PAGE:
Not much has gone right for the Dallas Cowboys this season, a circumstance hugely delightful for the multitudes across America who find owner Jerry Jones and his massive ego/maw one of the major blights in sports. Only months removed from an NFC East title (12-4) and near-appearance in the NFC Championship, the Cowboys are last in the division (2-4), stuck on a four-game losing streak and saddled with injuries and negative personnel issues.
Pro Bowl quarterback Tony Romo (34 TDs, 9 INTs, 113.2 rating last year) is mending a broken clavicle and will miss at least two more games, just enough time to make his return practically irrelevant if the Cowboys don’t win before that.
WR Dez Bryant is questionable for Sunday (likely a game-day decision) as he recovers from a broken bone in his foot. DE Greg Hardy continues to be a knucklehead, and now RB Joseph Randall is facing NFL wrath for violating the league’s personal conduct policy.
Matt Cassel is the temporary starting quarterback in this dysfunctional circus. A 33-year-old backup for most of his career, he rode the bench at USC under Pete Carroll a decade ago. Cassel joined the Cowboys Sept. 14, coming over in a trade from Buffalo. When he faces the Seahawks Sunday, he will be coming off a three-interception meltdown against the New York Giants that went a long way toward ensuring a 27-20 Dallas defeat.
Cassel entered the NFL as a seventh-round pick by New England in 2005, and also played for Kansas City, Minnesota and the Bills before the trade to Dallas. Nearly offsetting his 97 career TDS are 73 interceptions and a 79.8 passer rating, alien territory for Tom Brady and Aaron Rodgers.
But, as an advisory to the Seahawks, every once in a while Cassel can deliver a huge performance, such as the one he had against Seattle Nov. 28, 2010 with the Chiefs. Cassel threw four touchdown passes, no interceptions and posted a 129.3 passer rating in Kansas City’s 42-24 victory at CenturyLink Field.
This year marks the Seahawks’ 40th anniversary. In that time, they have faced more than a dozen Hall of Fame quarterbacks (starting with Roger Staubach and Terry Bradshaw) and several more destined for Canton, such as Brett Favre.
But only four had four or more TDs with no interceptions and a rating above 100.0):
|2010||Dec. 26||Josh Freeman||TB||5||0||144.3||TB 38-15|
|2009||Nov. 22||Brett Favre||Min||4||0||141.7||Min 35-9|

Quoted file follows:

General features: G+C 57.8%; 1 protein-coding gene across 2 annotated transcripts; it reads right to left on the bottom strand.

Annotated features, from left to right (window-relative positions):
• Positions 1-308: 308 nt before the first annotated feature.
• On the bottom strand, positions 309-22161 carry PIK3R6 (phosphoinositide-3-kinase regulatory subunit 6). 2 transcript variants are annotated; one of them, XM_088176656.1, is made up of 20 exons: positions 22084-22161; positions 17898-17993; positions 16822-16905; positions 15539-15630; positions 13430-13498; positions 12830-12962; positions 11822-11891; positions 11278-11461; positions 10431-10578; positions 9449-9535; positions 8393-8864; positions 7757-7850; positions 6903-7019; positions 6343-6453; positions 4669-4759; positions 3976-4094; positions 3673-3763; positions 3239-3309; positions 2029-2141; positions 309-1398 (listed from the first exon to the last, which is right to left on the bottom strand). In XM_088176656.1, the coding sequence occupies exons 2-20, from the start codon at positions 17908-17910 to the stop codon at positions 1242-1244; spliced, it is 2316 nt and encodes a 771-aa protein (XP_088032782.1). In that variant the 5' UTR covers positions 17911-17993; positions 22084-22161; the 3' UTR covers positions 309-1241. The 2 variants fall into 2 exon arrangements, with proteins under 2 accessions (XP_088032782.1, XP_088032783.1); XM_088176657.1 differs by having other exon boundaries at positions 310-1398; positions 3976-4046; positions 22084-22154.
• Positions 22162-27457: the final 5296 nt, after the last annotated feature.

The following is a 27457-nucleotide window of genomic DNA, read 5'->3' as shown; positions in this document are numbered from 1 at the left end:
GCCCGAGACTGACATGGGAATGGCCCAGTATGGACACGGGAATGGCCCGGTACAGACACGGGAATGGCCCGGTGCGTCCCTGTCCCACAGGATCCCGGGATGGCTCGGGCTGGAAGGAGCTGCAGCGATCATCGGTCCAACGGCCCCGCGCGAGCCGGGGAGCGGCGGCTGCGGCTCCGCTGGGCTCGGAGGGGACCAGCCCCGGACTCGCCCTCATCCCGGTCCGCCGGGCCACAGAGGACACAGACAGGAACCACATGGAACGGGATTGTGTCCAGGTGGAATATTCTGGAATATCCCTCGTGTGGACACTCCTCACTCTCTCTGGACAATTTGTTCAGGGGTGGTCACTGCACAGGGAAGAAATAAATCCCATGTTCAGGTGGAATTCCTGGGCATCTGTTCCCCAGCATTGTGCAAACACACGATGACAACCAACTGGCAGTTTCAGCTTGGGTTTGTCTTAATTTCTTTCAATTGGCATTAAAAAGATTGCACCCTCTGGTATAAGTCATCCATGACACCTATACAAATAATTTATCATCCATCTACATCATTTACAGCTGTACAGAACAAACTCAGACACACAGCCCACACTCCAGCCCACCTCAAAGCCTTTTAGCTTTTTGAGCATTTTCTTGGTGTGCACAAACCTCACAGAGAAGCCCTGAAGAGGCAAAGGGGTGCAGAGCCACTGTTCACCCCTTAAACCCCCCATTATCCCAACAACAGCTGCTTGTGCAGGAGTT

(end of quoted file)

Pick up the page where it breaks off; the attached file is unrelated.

|2010||Nov. 28||Matt Cassel||KC||4||0||129.3||KC 42-24|
|2003||Nov. 23||Anthony Wright||Bal||4||0||119.1||Bal 44-41|
Cassel never started a game at USC (Heisman Trophy winner Matt Leinart received all the starts), but has carved out an interesting NFL career. Mostly a non-entity at all of his franchise stops, he earned a Pro Bowl invitation in 2010, the year he lit up the Seahawks.
“I never take anything for granted,” Cassel said this week. “I was a guy who came in and had to work for everything I ever received in the NFL and I still take the same mentality. I never feel comfortable. That just goes back to my history. So I’ve just been a grinder.”
Carroll will not be surprised if his former student has a good game.
“We’ve seen Matt Cassell before and we know what he can do,” said Carroll. “He can throw the football around the yard. He’s done a nice job every place he’s gone. I like Matt, but we’re going to try to knock him around a little bit.”
With Bryant’s status uncertain, Cassel figures to focus on TE Jason Witten for two reasons: He has the best hands among Dallas receivers, and Seattle has been gouged by tight ends this season.
Among all receivers with at least 25 catches, and who have also been targeted at least 30 times, Witten ranks third in the NFL with a catch percentage of 80 percent.
But Witten won’t be the surest-handed receiver on the field Sunday. That nod goes to Seattle’s WR Doug Baldwin, who has 28 receptions on 34 targets for a catch percentage of 82.4. Highest such percentages in the NFL after seven weeks:
It is said often that Seattle lacks elite wide receivers. Baldwin went undrafted coming out of Stanford, and Jermaine Kearse was similarly snubbed after his career at Washington. But Kearse has 21 catches on 30 targets with no drops, a 70 percent success rate. Seattle’s wide receivers might not be elite, but when Russell Wilson throws them the ball, they generally catch it.
The Seahawks are 3-4. If they lose Sunday and fall to 3-5, they can still finish 11-5 with an eight-game winning streak. But . . . the Seahawks have never lost five times in their first eight games and reached the postseason (they’ve lost four twice and qualified).